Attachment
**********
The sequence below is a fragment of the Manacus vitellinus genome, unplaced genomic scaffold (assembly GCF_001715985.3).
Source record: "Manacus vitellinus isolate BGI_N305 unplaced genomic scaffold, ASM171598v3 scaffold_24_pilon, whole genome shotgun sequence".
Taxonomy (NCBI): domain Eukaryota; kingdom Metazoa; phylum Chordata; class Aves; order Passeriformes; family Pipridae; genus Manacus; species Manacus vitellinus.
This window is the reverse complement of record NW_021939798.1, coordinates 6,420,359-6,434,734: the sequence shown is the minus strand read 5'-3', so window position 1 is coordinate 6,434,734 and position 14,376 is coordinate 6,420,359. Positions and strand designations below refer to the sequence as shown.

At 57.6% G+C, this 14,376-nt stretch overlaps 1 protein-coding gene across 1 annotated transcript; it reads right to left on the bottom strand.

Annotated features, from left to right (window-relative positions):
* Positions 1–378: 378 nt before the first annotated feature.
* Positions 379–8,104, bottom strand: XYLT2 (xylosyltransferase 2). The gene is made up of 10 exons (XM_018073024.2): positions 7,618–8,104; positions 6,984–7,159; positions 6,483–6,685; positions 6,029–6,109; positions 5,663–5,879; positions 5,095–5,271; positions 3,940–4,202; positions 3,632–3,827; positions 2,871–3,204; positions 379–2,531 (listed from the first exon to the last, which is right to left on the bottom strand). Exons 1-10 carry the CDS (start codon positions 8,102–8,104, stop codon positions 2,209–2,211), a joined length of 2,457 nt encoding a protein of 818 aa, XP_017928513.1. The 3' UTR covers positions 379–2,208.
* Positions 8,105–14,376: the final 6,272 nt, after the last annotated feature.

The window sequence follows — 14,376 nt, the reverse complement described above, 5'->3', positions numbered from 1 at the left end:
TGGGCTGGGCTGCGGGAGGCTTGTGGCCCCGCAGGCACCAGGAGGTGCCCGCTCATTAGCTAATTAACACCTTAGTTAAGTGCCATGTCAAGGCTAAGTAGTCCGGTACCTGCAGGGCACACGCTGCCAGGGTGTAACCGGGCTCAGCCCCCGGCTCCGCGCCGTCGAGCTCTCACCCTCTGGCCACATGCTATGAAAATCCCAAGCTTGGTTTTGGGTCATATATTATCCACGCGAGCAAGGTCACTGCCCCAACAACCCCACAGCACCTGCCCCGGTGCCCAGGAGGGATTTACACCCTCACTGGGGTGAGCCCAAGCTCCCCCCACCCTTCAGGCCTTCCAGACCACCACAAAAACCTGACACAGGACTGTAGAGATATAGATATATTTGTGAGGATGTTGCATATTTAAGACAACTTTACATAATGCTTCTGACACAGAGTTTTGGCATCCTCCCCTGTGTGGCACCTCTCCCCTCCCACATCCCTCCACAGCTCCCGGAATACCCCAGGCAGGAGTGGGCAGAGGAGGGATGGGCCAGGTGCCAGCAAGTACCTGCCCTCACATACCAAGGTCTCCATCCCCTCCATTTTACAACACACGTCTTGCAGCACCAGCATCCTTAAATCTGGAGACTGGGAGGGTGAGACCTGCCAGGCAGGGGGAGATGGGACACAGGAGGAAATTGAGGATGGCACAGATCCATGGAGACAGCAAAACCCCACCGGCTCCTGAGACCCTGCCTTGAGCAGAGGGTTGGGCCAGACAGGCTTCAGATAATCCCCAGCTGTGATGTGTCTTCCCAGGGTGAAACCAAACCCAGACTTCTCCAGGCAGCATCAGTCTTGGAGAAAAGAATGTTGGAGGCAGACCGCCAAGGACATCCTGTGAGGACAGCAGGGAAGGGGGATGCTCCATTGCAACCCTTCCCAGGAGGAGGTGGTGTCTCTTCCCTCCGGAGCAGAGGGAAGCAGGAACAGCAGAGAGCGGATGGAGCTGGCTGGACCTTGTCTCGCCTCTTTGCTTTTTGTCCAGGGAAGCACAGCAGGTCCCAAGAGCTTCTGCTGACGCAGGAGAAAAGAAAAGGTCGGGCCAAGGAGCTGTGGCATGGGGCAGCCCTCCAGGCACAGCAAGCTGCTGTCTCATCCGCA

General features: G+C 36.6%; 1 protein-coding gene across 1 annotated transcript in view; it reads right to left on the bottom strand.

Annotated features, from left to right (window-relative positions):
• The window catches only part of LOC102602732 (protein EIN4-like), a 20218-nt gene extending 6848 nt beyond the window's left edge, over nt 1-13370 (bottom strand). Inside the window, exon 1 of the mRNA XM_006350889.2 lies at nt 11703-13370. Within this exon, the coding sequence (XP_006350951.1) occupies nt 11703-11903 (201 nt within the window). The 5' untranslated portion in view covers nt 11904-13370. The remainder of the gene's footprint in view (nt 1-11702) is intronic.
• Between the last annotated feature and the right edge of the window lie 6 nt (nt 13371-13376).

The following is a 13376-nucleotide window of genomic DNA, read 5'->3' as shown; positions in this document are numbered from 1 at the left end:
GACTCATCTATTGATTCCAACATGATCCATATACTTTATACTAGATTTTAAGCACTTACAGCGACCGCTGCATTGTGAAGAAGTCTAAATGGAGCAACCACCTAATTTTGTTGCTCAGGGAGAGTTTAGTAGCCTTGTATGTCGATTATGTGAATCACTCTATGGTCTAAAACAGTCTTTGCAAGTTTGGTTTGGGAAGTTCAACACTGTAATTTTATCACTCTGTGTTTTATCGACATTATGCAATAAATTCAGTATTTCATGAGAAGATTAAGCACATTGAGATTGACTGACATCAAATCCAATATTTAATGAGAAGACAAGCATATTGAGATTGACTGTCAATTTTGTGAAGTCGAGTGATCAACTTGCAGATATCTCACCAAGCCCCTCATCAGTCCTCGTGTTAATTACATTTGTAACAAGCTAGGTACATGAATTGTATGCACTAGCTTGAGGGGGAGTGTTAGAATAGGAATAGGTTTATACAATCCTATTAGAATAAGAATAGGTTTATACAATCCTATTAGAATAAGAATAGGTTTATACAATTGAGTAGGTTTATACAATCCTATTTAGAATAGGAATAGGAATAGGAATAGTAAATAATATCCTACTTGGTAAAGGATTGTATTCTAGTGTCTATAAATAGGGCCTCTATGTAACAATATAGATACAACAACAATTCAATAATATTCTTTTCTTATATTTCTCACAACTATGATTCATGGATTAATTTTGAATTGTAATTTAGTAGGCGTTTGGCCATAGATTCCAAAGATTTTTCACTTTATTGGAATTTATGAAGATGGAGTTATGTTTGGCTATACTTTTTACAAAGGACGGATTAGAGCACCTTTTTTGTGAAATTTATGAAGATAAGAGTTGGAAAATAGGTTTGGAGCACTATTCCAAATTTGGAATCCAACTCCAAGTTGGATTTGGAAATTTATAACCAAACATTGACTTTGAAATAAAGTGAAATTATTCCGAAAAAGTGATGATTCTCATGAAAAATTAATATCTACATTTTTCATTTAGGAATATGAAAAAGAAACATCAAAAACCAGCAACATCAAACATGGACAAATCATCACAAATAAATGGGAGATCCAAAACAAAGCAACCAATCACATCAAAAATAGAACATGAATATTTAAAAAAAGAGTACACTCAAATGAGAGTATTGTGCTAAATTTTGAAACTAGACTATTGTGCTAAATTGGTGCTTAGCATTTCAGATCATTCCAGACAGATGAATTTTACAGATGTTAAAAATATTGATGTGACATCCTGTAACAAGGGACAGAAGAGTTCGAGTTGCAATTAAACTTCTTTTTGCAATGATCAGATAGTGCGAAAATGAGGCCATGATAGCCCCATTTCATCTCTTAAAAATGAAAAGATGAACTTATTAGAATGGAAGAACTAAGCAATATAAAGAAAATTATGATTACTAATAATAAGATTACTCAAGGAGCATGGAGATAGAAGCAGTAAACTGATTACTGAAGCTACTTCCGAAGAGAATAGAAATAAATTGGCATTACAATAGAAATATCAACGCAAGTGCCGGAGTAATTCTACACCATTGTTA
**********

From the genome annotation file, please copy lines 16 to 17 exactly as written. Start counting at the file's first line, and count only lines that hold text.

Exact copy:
The following is a 13376-nucleotide window of genomic DNA, read 5'->3' as shown; positions in this document are numbered from 1 at the left end:
GACTCATCTATTGATTCCAACATGATCCATATACTTTATACTAGATTTTAAGCACTTACAGCGACCGCTGCATTGTGAAGAAGTCTAAATGGAGCAACCACCTAATTTTGTTGCTCAGGGAGAGTTTAGTAGCCTTGTATGTCGATTATGTGAATCACTCTATGGTCTAAAACAGTCTTTGCAAGTTTGGTTTGGGAAGTTCAACACTGTAATTTTATCACTCTGTGTTTTATCGACATTATGCAATAAATTCAGTATTTCATGAGAAGATTAAGCACATTGAGATTGACTGACATCAAATCCAATATTTAATGAGAAGACAAGCATATTGAGATTGACTGTCAATTTTGTGAAGTCGAGTGATCAACTTGCAGATATCTCACCAAGCCCCTCATCAGTCCTCGTGTTAATTACATTTGTAACAAGCTAGGTACATGAATTGTATGCACTAGCTTGAGGGGGAGTGTTAGAATAGGAATAGGTTTATACAATCCTATTAGAATAAGAATAGGTTTATACAATCCTATTAGAATAAGAATAGGTTTATACAATTGAGTAGGTTTATACAATCCTATTTAGAATAGGAATAGGAATAGGAATAGTAAATAATATCCTACTTGGTAAAGGATTGTATTCTAGTGTCTATAAATAGGGCCTCTATGTAACAATATAGATACAACAACAATTCAATAATATTCTTTTCTTATATTTCTCACAACTATGATTCATGGATTAATTTTGAATTGTAATTTAGTAGGCGTTTGGCCATAGATTCCAAAGATTTTTCACTTTATTGGAATTTATGAAGATGGAGTTATGTTTGGCTATACTTTTTACAAAGGACGGATTAGAGCACCTTTTTTGTGAAATTTATGAAGATAAGAGTTGGAAAATAGGTTTGGAGCACTATTCCAAATTTGGAATCCAACTCCAAGTTGGATTTGGAAATTTATAACCAAACATTGACTTTGAAATAAAGTGAAATTATTCCGAAAAAGTGATGATTCTCATGAAAAATTAATATCTACATTTTTCATTTAGGAATATGAAAAAGAAACATCAAAAACCAGCAACATCAAACATGGACAAATCATCACAAATAAATGGGAGATCCAAAACAAAGCAACCAATCACATCAAAAATAGAACATGAATATTTAAAAAAAGAGTACACTCAAATGAGAGTATTGTGCTAAATTTTGAAACTAGACTATTGTGCTAAATTGGTGCTTAGCATTTCAGATCATTCCAGACAGATGAATTTTACAGATGTTAAAAATATTGATGTGACATCCTGTAACAAGGGACAGAAGAGTTCGAGTTGCAATTAAACTTCTTTTTGCAATGATCAGATAGTGCGAAAATGAGGCCATGATAGCCCCATTTCATCTCTTAAAAATGAAAAGATGAACTTATTAGAATGGAAGAACTAAGCAATATAAAGAAAATTATGATTACTAATAATAAGATTACTCAAGGAGCATGGAGATAGAAGCAGTAAACTGATTACTGAAGCTACTTCCGAAGAGAATAGAAATAAATTGGCATTACAATAGAAATATCAACGCAAGTGCCGGAGTAATTCTACACCATTGTTA